Although I only buy Burdastyle a couple of times per year at the most, I have accumulated quite a stack of magazines. Most editions that I picked up myself date from 2004 to the present and while I don’t remember why I bought some issues to begin with in others I keep discovering patterns I would like to try out. One of the issues that seems to get better with time is the May edition of 2004.
When I browsed through more recent editions of Burdastyle at the library, I noticed that tops with some kind of knot or twisted pattern pieces make a regular occurrence and felt inspired to make one myself. I had a hunch that one of my Burda magazines contained a similar pattern and found Burda 05/2004 #111. This pattern never registered with me before, probably because I had no interest in making jersey tops until I got my overlocker a year ago.
The fabric is a single jersey that mostly consists of viscose with some wool and Lycra mixed in. I bought it from tyg.se with no particular project in mind. Once I almost completed the trench style skirt that I wrote about in my last post of 2015, I figured it would be nice to pair it with a lightweight top that could easily be tucked in. Burda 05/2004 #111 seemed like a good candidate.
This top came together very quickly, especially after reading other people’s experiences with this pattern on Pattern Review. Communing with Fabric even wrote an excellent post on how to draft and construct your own knot front top based on a basic dolmal sleeve top, so much of the mystery had already been unraveled.
The back is cut in one piece, but the front consists of one sleeve/yoke piece and two front panels. When laying out the pattern pieces, I discovered that my fabric was only 130cm wide and, thus, not wide enough for a long-sleeved dolman top. Determined to use the fabric anyway, I placed the back piece and front sleeve piece on the cross-grain, while cutting the two front panels on the grain. As the finely knit fabric is very stretchy in all directions, I figured it wouldn’t make a big difference.
I sewed all seams on my overlocker and used a twin needle to hem the sleeves and lower hem. While the hems look acceptable, I feel I still need some more practise with knit fabrics and twin needles to get a really good result. The only thing that I really struggled with was finishing the neckline, which is why this top was completed in 2016 instead of 2015. I tried a couple of techniques – sewing over tissue paper and using clear elastic – but found that hand stitching the edges of the neckline and front slit gave the neatest finish.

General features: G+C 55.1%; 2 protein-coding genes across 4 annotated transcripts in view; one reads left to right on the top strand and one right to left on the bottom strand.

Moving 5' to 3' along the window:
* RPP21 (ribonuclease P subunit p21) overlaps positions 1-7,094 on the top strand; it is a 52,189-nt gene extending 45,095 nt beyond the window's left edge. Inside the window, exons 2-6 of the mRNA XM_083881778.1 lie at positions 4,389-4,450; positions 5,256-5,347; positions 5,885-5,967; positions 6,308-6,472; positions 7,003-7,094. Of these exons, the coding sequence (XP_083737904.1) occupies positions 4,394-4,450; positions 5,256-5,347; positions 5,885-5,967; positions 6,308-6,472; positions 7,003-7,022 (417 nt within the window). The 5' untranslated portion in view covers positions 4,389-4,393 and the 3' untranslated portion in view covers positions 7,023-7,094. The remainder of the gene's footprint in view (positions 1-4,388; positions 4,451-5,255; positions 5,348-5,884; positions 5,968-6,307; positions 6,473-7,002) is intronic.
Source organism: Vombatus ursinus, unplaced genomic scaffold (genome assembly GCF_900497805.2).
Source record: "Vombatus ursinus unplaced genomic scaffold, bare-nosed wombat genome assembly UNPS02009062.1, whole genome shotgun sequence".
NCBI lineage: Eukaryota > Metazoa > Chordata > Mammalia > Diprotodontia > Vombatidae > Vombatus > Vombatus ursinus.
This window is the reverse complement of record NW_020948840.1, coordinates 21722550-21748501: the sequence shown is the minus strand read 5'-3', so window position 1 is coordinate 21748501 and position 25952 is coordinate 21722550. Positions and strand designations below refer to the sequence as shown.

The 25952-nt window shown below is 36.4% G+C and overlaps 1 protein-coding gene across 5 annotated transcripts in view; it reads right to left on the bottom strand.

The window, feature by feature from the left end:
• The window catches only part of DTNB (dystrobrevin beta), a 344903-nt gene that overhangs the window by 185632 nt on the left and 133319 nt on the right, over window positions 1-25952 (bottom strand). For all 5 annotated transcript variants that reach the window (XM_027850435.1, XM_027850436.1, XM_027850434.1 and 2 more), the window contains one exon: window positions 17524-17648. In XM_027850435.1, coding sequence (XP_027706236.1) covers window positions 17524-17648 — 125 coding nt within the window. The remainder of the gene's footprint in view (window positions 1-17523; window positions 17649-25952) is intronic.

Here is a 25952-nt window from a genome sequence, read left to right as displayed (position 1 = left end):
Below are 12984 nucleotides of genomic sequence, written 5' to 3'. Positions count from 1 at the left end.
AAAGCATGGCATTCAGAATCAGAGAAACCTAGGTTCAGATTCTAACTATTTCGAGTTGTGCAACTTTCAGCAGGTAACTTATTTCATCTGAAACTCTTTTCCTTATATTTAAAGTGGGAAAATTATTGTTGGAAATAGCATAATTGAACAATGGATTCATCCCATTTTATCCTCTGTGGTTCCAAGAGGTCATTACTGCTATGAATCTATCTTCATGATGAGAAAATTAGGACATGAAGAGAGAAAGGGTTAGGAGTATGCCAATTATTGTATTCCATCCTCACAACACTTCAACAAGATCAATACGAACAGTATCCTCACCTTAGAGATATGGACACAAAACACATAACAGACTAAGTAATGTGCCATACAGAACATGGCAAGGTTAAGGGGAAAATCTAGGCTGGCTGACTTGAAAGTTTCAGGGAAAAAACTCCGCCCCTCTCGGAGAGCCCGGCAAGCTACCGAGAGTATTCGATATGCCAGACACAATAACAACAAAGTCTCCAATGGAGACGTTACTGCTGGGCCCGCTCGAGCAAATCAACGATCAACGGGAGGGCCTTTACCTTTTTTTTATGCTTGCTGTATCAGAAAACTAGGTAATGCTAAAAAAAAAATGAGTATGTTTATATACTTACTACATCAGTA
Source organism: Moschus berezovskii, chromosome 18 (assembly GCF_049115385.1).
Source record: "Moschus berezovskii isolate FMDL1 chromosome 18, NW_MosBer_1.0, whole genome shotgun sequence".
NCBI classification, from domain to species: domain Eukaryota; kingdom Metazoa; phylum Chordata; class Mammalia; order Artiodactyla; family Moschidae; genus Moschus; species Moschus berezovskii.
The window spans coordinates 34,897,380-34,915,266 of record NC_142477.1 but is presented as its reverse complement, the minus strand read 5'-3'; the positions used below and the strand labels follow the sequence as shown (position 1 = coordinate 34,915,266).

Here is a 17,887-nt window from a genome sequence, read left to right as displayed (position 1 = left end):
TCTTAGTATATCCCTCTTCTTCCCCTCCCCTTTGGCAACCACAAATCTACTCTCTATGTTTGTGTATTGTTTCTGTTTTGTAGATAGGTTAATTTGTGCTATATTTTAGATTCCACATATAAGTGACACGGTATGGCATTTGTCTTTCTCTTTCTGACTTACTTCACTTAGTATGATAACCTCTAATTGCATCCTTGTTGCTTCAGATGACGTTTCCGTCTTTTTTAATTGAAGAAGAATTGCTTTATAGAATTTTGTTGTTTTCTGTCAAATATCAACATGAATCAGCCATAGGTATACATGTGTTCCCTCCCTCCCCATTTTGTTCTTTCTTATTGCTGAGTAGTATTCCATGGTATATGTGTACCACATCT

I really like the design and fit of this top. Apart from shortening the front slit, I did not make any alterations. I sewed a size 40, which is the largest size this pattern comes in, and I definitely think the stretchy, slinky knit I used contributes to it fitting so comfortably. I was slighlty disappointed, though, with how the knot turned out. While this pattern probably works best in lightweight knits, I think the knot looks a little sad. If I ever make this again, I might go for a knit with a little bit more body. I could also have used a double layer of fabric, which would definitely have made it winter-appropriate and have given a clean finish all around.
So far, I think the fabric feels and looks wonderful and I hope it stays that way after a couple of washes. It is also remarkably warm for such a lightweight and slightly sheer fabric and will probably be perfect for early autumn and late spring. I still have enough left for another sweater and am tempted to try out another type of knot or twist top, they’re a lot of fun to make!
One of my New Year’s Resolutions was to complete five ongoing projects before starting a new one and this is #1/5.
Viscose/wool jersey: tyg.se.
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